WeChat, TikTok: Washington tackles China’s digital success stories

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By banning WeChat and TikTok apps in the United States within 45 days, US President Donald Trump is attacking two Chinese internet giants with global ambitions and opening a new front in the technological rivalry with Beijing.

What is WeChat?

It is an instant messaging system launched in 2011 and originally offering features similar to the American WhatsApp (exchange of texts, photos and videos). WeChat was the first to offer an audio messaging feature which made it very popular in China.

Since then, a very wide range of services have been integrated into the application which is today more of an ecosystem: payment by phone (online or in store via a barcode system), news feed, reservations hotels or travel, video games, online finance …

Known as Weixin in Mandarin, WeChat has no less than 1.2 billion active users. They are predominantly Chinese even though the application is available in nearly twenty languages.

It is owned by Tencent, one of the Chinese digital giants and the undisputed leader in smartphone video games. The private group has for a time rivaled Facebook in terms of stock market weight.

An app under surveillance

WeChat has been pinned down by Citizen Lab, an information control institute attached to the University of Toronto, for censoring any reference to the new coronavirus at the start of the epidemic in China.

Some redacted terms related to information later made official, such as the virus being contagious between humans.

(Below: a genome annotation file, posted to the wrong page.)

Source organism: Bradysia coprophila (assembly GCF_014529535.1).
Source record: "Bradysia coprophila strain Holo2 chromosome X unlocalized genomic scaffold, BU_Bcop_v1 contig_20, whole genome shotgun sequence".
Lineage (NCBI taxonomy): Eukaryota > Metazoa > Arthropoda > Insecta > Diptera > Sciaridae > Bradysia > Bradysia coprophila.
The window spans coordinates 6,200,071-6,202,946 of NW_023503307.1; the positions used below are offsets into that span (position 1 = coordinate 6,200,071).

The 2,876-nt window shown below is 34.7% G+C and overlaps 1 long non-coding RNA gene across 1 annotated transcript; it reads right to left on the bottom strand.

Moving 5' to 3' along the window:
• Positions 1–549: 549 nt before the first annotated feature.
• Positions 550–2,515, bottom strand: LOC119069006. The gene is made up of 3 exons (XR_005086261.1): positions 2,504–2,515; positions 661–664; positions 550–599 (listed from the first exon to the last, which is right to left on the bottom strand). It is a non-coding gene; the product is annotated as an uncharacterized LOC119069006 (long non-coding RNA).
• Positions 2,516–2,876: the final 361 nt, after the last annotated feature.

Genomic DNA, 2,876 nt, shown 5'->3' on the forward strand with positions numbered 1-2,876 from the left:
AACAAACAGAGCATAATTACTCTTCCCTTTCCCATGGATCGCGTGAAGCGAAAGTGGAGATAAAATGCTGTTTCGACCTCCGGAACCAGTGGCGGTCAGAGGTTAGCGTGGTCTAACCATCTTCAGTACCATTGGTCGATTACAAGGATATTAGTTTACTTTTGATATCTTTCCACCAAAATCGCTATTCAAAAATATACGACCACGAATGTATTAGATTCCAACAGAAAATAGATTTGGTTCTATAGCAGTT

In the name of stability, it is common in China for internet giants to remove content considered politically sensitive, often referred to as “rumors”.

WeChat filters the content of all users registered with Chinese phone numbers, Citizen Lab reported in 2016.

WeChat’s privacy policy states that user information may be shared “as needed”, including with the state, to “comply with a legal obligation or procedures”.

TikTok, 2 billion downloads

Dances or songs in playback, filmed challenges, absurd or humorous scenes: the application for sharing short videos has conquered teenagers around the world.

TikTok crossed the milestone of 2 billion downloads worldwide in April, according to the Sensor Tower firm, when a large part of humanity was confined due to Covid-19.

TikTok is the international version of the Douyin application (its name in Mandarin), intended solely for the Chinese market.

Both belong to the private group ByteDance, founded in Beijing in 2012 by Zhang Yiming, a computer engineer by training.

The 30-year-old joined the ranks of China’s 20 largest fortunes last year, valued in his case at $ 13.5 billion, according to the benchmark Hurun ranking.

Suspicions and controversies

Washington suspects TikTok of being a spy tool for Chinese intelligence services, which the app denies.

The United States is TikTok’s third largest country in terms of downloads.

In India, the application was banned at the end of June in the name of national security, after a deadly clash with China over a border dispute in the Himalayas.

Indians make up a third of TikTok users worldwide, according to Sensor Tower.

Already last year, TikTok was briefly banned in the country as well as in Bangladesh, where the authorities accused it of spreading pornographic videos.

Also in 2019, TikTok was singled out for accounts that posted propaganda videos from the Islamic State (IS) organization. The app then deleted them.

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